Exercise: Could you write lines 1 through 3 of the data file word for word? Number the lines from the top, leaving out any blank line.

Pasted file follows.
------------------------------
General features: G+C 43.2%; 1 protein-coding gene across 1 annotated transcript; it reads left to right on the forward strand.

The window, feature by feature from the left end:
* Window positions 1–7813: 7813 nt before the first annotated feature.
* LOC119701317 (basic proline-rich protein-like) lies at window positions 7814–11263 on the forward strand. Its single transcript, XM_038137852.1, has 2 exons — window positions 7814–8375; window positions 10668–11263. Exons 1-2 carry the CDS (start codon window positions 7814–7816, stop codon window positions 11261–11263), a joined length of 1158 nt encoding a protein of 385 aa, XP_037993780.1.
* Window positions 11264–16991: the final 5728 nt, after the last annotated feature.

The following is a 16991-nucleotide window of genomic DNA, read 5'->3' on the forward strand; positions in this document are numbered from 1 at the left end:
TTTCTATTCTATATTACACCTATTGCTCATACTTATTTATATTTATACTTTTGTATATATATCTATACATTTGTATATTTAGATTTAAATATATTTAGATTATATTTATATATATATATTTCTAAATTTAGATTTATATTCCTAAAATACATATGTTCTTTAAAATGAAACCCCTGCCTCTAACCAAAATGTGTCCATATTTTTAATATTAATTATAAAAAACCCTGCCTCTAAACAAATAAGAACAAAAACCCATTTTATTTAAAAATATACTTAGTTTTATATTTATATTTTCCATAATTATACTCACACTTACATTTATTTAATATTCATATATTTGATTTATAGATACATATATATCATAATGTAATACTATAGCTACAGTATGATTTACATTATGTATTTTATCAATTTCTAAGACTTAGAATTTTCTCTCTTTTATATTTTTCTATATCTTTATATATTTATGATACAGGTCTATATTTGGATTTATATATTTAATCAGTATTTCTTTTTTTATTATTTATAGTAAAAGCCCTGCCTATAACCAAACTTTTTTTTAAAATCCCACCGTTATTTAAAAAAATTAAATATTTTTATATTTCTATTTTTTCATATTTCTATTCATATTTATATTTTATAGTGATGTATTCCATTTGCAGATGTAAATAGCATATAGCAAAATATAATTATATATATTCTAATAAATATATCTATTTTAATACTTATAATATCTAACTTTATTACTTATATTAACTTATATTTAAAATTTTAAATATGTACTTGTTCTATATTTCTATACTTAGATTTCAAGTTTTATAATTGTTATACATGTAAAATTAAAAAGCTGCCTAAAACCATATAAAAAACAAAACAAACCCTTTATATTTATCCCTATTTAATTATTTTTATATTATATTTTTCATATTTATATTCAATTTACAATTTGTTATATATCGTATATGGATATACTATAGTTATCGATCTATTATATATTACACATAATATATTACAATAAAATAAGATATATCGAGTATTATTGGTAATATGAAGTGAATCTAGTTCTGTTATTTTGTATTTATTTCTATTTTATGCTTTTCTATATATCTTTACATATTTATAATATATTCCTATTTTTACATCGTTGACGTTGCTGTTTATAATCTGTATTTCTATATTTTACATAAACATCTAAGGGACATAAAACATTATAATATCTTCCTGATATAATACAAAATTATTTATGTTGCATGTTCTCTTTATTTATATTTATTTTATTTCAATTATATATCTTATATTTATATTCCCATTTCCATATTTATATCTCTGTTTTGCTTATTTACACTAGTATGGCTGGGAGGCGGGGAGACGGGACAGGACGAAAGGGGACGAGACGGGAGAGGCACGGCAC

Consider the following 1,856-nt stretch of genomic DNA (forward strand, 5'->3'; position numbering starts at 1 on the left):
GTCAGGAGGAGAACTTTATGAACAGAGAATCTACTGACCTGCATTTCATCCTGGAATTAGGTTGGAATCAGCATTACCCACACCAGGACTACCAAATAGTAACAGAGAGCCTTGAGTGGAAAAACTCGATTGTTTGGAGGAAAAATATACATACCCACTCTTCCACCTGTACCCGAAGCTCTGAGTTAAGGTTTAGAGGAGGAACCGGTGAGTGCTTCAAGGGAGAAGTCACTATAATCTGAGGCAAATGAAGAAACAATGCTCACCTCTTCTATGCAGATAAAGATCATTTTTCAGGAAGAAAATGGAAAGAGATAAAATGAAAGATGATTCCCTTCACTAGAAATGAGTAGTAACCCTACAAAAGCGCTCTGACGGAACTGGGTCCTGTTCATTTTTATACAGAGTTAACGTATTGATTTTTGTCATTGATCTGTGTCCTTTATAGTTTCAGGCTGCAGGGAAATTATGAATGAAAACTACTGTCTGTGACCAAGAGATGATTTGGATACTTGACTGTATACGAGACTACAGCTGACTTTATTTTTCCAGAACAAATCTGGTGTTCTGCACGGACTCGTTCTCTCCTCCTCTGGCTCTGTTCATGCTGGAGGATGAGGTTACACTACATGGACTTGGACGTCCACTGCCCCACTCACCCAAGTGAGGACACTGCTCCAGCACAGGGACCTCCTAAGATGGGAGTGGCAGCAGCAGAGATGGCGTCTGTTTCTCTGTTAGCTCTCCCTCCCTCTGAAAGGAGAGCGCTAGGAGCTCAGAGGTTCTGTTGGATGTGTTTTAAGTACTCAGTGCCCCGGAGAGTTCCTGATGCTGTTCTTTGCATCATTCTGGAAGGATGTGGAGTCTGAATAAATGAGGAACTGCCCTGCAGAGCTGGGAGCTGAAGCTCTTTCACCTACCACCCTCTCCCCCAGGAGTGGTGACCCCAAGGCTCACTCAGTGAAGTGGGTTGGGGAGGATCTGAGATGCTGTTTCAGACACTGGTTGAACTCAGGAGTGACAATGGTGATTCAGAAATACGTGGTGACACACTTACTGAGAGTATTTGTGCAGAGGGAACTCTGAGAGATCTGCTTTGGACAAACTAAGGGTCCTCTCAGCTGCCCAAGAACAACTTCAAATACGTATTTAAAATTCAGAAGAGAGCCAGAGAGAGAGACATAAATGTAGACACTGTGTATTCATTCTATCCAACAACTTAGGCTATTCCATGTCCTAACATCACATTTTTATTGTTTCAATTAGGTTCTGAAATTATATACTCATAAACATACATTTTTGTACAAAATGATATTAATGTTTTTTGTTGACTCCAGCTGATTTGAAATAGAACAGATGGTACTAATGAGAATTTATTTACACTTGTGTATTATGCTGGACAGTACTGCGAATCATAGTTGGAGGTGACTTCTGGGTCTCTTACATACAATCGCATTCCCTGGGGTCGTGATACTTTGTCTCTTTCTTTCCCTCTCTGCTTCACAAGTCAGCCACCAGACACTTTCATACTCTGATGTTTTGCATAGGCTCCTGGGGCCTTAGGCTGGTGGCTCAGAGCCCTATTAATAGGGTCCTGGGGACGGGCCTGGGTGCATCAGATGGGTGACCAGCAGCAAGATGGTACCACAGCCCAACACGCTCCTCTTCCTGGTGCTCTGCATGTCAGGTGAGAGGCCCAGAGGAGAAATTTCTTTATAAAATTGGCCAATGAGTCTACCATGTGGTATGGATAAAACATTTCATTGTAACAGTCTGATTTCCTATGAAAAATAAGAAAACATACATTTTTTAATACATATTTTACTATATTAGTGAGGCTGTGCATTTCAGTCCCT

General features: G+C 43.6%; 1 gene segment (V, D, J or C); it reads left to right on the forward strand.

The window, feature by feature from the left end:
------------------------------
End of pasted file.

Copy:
General features: G+C 43.2%; 1 protein-coding gene across 1 annotated transcript; it reads left to right on the forward strand.

The window, feature by feature from the left end:
* Window positions 1–7813: 7813 nt before the first annotated feature.